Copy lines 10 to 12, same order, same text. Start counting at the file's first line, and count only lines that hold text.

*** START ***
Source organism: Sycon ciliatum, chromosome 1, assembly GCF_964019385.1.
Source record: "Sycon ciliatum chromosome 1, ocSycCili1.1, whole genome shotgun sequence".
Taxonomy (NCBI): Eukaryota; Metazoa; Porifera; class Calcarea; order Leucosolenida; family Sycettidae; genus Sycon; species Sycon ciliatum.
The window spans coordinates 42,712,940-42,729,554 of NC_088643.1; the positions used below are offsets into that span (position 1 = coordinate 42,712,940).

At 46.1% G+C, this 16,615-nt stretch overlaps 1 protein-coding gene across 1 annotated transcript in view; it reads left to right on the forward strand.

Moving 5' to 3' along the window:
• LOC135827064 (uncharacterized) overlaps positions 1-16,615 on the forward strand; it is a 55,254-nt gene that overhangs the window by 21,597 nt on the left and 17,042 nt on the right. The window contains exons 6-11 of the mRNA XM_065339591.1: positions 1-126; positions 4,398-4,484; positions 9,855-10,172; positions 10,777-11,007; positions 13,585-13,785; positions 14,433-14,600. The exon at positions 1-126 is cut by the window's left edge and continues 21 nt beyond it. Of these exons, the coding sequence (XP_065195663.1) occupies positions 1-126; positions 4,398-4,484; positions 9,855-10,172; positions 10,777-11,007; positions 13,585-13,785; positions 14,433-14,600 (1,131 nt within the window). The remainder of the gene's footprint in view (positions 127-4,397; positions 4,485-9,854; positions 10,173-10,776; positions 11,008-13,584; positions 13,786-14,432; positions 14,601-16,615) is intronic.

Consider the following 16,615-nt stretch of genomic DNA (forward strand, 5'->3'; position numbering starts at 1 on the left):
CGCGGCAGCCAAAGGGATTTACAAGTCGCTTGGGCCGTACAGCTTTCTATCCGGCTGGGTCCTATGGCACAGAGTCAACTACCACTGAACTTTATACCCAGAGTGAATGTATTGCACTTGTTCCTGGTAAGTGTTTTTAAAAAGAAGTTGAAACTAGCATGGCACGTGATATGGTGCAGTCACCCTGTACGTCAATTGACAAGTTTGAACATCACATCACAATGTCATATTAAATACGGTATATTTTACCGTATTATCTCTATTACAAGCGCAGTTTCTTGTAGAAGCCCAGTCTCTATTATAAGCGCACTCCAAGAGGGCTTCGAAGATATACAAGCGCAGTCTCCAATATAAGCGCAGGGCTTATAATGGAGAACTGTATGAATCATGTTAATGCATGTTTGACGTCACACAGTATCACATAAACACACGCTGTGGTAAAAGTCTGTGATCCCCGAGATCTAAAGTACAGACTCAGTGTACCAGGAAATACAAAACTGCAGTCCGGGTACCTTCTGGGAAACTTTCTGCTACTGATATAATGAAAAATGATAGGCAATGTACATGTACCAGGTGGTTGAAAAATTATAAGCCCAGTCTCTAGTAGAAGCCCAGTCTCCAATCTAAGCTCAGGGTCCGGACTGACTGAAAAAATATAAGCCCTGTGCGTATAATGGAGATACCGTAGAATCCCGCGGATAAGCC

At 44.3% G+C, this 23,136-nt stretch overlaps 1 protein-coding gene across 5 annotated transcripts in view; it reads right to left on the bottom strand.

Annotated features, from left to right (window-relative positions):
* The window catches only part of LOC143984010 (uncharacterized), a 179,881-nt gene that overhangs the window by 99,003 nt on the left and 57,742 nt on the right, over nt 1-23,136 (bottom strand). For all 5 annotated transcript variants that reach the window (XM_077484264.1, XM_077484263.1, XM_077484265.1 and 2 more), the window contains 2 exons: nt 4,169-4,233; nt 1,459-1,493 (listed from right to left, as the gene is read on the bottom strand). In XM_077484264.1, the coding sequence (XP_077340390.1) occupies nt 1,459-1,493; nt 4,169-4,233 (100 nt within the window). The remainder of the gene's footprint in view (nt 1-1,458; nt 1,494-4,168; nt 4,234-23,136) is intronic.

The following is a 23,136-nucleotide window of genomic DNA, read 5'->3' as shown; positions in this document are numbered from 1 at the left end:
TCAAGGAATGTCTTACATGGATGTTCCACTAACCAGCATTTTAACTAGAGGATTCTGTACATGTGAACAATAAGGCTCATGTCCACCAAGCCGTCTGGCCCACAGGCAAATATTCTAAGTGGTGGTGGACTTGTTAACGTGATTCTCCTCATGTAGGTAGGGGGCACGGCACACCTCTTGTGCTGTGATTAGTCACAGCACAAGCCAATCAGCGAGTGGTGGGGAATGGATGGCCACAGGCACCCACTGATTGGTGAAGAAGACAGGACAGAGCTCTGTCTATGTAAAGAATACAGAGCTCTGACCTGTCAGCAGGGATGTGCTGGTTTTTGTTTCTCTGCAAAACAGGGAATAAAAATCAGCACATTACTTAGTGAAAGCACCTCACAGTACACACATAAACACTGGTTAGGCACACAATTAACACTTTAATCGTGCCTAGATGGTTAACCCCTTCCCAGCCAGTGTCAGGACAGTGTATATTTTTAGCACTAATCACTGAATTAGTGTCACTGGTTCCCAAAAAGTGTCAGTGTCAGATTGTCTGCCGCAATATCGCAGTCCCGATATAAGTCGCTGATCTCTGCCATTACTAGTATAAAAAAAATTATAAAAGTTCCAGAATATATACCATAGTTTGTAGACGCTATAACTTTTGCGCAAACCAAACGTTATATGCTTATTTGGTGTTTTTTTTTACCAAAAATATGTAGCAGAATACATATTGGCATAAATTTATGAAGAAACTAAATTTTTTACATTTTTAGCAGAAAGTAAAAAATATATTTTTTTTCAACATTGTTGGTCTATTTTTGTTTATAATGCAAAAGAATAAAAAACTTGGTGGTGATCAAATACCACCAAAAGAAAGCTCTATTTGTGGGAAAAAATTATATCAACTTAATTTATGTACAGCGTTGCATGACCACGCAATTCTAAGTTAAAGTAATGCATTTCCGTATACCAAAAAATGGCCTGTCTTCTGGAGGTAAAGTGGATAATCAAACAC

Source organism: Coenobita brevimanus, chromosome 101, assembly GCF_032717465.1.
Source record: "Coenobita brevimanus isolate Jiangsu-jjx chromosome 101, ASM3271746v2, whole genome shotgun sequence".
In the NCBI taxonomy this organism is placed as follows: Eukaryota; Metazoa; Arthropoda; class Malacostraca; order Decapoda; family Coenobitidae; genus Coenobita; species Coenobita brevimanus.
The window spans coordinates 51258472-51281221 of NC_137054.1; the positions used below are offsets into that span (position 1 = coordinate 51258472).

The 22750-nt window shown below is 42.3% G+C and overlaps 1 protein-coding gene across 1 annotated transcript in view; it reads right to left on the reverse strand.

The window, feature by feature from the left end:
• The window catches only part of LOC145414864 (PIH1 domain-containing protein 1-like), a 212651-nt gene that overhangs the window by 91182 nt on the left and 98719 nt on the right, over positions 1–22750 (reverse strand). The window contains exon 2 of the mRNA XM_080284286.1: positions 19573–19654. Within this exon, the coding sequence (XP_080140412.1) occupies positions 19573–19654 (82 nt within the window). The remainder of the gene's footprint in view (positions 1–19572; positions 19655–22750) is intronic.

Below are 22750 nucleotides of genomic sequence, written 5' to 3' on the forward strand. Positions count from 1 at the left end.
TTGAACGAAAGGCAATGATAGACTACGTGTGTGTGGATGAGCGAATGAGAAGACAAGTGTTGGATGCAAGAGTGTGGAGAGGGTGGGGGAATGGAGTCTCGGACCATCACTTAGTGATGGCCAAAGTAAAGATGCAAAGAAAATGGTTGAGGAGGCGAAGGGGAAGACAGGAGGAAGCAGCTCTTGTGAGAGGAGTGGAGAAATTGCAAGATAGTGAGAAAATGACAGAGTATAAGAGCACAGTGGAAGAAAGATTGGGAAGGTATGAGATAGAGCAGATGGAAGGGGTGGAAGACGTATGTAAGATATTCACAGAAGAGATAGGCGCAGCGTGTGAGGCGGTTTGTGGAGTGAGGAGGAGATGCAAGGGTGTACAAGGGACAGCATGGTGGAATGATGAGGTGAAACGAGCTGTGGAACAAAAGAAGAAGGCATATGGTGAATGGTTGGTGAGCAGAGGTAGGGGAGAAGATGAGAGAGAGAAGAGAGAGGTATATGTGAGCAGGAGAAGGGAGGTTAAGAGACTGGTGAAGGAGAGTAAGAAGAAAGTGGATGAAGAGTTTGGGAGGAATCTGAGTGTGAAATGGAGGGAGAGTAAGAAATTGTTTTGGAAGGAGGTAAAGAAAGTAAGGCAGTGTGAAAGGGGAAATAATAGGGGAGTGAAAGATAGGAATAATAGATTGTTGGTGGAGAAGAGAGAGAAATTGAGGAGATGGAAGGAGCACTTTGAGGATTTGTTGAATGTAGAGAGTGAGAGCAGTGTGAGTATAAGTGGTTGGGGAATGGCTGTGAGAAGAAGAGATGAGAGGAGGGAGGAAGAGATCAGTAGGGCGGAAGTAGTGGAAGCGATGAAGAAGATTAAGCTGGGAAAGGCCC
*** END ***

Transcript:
At 44.3% G+C, this 23,136-nt stretch overlaps 1 protein-coding gene across 5 annotated transcripts in view; it reads right to left on the bottom strand.

Annotated features, from left to right (window-relative positions):
* The window catches only part of LOC143984010 (uncharacterized), a 179,881-nt gene that overhangs the window by 99,003 nt on the left and 57,742 nt on the right, over nt 1-23,136 (bottom strand). For all 5 annotated transcript variants that reach the window (XM_077484264.1, XM_077484263.1, XM_077484265.1 and 2 more), the window contains 2 exons: nt 4,169-4,233; nt 1,459-1,493 (listed from right to left, as the gene is read on the bottom strand). In XM_077484264.1, the coding sequence (XP_077340390.1) occupies nt 1,459-1,493; nt 4,169-4,233 (100 nt within the window). The remainder of the gene's footprint in view (nt 1-1,458; nt 1,494-4,168; nt 4,234-23,136) is intronic.